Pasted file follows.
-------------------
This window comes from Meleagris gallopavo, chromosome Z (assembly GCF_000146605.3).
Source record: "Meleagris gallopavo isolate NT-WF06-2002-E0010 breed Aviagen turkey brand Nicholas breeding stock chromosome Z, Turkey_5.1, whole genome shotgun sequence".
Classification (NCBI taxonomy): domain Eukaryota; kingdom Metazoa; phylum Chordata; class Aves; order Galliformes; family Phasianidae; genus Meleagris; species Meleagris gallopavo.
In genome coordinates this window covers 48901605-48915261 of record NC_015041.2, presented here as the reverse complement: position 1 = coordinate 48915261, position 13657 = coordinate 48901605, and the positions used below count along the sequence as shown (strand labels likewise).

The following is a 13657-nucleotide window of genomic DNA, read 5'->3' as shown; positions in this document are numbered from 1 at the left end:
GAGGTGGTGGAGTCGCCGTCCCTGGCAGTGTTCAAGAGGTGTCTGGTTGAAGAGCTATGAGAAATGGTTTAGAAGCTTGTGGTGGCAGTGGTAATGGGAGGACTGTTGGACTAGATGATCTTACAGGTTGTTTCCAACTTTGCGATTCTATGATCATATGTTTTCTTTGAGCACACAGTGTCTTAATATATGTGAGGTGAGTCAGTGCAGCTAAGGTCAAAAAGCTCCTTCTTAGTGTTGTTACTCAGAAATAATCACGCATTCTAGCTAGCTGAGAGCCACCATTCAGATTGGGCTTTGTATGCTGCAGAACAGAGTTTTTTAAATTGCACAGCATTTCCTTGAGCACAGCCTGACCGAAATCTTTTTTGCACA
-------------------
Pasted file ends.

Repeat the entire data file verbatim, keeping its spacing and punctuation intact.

This window comes from Meleagris gallopavo, chromosome Z (assembly GCF_000146605.3).
Source record: "Meleagris gallopavo isolate NT-WF06-2002-E0010 breed Aviagen turkey brand Nicholas breeding stock chromosome Z, Turkey_5.1, whole genome shotgun sequence".
Classification (NCBI taxonomy): domain Eukaryota; kingdom Metazoa; phylum Chordata; class Aves; order Galliformes; family Phasianidae; genus Meleagris; species Meleagris gallopavo.
In genome coordinates this window covers 48901605-48915261 of record NC_015041.2, presented here as the reverse complement: position 1 = coordinate 48915261, position 13657 = coordinate 48901605, and the positions used below count along the sequence as shown (strand labels likewise).

The following is a 13657-nucleotide window of genomic DNA, read 5'->3' as shown; positions in this document are numbered from 1 at the left end:
GAGGTGGTGGAGTCGCCGTCCCTGGCAGTGTTCAAGAGGTGTCTGGTTGAAGAGCTATGAGAAATGGTTTAGAAGCTTGTGGTGGCAGTGGTAATGGGAGGACTGTTGGACTAGATGATCTTACAGGTTGTTTCCAACTTTGCGATTCTATGATCATATGTTTTCTTTGAGCACACAGTGTCTTAATATATGTGAGGTGAGTCAGTGCAGCTAAGGTCAAAAAGCTCCTTCTTAGTGTTGTTACTCAGAAATAATCACGCATTCTAGCTAGCTGAGAGCCACCATTCAGATTGGGCTTTGTATGCTGCAGAACAGAGTTTTTTAAATTGCACAGCATTTCCTTGAGCACAGCCTGACCGAAATCTTTTTTGCACA